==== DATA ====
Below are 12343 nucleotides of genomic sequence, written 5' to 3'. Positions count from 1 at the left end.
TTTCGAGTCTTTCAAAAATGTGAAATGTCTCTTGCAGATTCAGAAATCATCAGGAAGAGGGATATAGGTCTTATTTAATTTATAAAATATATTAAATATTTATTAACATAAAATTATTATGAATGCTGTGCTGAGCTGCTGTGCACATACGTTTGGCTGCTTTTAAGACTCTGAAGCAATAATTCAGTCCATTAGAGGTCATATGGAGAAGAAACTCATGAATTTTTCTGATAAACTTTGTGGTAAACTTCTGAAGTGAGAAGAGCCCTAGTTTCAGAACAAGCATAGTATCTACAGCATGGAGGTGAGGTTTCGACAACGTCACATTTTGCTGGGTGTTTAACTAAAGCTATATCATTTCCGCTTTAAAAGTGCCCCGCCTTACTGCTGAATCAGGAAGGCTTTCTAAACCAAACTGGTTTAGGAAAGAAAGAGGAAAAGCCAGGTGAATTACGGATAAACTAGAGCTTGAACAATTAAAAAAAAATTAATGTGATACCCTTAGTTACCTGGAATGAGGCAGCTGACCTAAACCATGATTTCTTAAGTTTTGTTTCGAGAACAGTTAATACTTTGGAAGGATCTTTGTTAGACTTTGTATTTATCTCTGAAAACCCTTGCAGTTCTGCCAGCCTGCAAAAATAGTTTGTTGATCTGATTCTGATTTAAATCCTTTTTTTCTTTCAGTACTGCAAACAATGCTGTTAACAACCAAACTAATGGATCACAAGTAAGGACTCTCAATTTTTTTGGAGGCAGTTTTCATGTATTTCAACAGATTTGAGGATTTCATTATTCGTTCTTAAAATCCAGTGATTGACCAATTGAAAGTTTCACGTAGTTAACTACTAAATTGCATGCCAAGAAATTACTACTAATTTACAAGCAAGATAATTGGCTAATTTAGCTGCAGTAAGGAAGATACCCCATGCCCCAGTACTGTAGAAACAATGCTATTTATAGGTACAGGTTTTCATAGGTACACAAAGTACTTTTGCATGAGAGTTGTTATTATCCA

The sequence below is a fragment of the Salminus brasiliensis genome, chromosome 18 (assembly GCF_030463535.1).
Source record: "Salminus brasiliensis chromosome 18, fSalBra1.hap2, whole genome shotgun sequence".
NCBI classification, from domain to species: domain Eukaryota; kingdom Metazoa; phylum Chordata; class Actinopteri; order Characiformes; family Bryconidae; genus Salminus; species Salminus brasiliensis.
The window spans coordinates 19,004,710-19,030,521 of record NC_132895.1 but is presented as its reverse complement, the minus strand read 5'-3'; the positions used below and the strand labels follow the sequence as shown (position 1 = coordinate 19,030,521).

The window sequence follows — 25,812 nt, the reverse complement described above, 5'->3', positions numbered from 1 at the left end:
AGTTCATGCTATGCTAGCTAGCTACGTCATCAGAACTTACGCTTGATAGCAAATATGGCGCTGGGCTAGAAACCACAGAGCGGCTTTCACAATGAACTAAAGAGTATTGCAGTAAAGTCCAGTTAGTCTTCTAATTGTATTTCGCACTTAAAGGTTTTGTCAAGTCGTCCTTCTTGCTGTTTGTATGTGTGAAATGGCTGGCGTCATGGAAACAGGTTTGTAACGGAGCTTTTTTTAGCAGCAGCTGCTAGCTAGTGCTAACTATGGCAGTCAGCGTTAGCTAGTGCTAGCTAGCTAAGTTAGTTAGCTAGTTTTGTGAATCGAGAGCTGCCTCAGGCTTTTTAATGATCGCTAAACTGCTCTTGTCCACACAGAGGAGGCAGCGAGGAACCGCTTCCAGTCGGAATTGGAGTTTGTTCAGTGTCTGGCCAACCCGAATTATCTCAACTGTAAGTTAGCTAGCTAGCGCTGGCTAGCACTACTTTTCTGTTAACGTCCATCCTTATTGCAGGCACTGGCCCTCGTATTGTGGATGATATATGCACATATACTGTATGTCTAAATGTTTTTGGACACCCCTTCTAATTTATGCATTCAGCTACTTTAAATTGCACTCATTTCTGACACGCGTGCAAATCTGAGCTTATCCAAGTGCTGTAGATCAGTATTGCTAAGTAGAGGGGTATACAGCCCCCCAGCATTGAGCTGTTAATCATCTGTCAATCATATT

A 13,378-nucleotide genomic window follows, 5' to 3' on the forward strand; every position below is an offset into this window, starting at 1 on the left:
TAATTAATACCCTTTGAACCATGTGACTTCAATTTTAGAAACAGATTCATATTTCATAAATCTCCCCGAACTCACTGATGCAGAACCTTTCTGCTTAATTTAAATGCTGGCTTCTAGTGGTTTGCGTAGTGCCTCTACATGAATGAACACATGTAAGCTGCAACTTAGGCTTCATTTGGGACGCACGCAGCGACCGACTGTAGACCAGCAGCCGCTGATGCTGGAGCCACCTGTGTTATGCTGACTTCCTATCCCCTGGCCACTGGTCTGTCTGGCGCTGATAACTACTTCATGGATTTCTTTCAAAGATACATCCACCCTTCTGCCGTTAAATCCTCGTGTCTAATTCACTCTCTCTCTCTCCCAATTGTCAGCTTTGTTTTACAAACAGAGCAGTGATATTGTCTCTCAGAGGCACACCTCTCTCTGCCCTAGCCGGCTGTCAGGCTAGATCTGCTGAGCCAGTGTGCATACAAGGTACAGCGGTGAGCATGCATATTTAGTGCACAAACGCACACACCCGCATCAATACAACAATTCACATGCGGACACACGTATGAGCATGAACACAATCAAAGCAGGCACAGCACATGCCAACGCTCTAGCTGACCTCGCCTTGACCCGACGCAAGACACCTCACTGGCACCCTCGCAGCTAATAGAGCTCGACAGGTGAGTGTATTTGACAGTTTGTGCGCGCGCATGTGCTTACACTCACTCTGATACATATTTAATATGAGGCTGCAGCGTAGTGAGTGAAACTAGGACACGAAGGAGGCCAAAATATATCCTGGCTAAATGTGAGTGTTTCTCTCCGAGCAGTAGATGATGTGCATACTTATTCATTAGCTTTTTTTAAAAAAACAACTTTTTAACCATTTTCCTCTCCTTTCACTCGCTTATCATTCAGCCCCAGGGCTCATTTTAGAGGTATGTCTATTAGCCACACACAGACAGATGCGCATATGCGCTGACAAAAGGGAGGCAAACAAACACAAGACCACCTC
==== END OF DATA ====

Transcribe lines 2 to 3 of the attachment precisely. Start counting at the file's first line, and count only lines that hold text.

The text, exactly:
TTTCGAGTCTTTCAAAAATGTGAAATGTCTCTTGCAGATTCAGAAATCATCAGGAAGAGGGATATAGGTCTTATTTAATTTATAAAATATATTAAATATTTATTAACATAAAATTATTATGAATGCTGTGCTGAGCTGCTGTGCACATACGTTTGGCTGCTTTTAAGACTCTGAAGCAATAATTCAGTCCATTAGAGGTCATATGGAGAAGAAACTCATGAATTTTTCTGATAAACTTTGTGGTAAACTTCTGAAGTGAGAAGAGCCCTAGTTTCAGAACAAGCATAGTATCTACAGCATGGAGGTGAGGTTTCGACAACGTCACATTTTGCTGGGTGTTTAACTAAAGCTATATCATTTCCGCTTTAAAAGTGCCCCGCCTTACTGCTGAATCAGGAAGGCTTTCTAAACCAAACTGGTTTAGGAAAGAAAGAGGAAAAGCCAGGTGAATTACGGATAAACTAGAGCTTGAACAATTAAAAAAAAATTAATGTGATACCCTTAGTTACCTGGAATGAGGCAGCTGACCTAAACCATGATTTCTTAAGTTTTGTTTCGAGAACAGTTAATACTTTGGAAGGATCTTTGTTAGACTTTGTATTTATCTCTGAAAACCCTTGCAGTTCTGCCAGCCTGCAAAAATAGTTTGTTGATCTGATTCTGATTTAAATCCTTTTTTTCTTTCAGTACTGCAAACAATGCTGTTAACAACCAAACTAATGGATCACAAGTAAGGACTCTCAATTTTTTTGGAGGCAGTTTTCATGTATTTCAACAGATTTGAGGATTTCATTATTCGTTCTTAAAATCCAGTGATTGACCAATTGAAAGTTTCACGTAGTTAACTACTAAATTGCATGCCAAGAAATTACTACTAATTTACAAGCAAGATAATTGGCTAATTTAGCTGCAGTAAGGAAGATACCCCATGCCCCAGTACTGTAGAAACAATGCTATTTATAGGTACAGGTTTTCATAGGTACACAAAGTACTTTTGCATGAGAGTTGTTATTATCCA

The sequence below is a fragment of the Salminus brasiliensis genome, chromosome 18 (assembly GCF_030463535.1).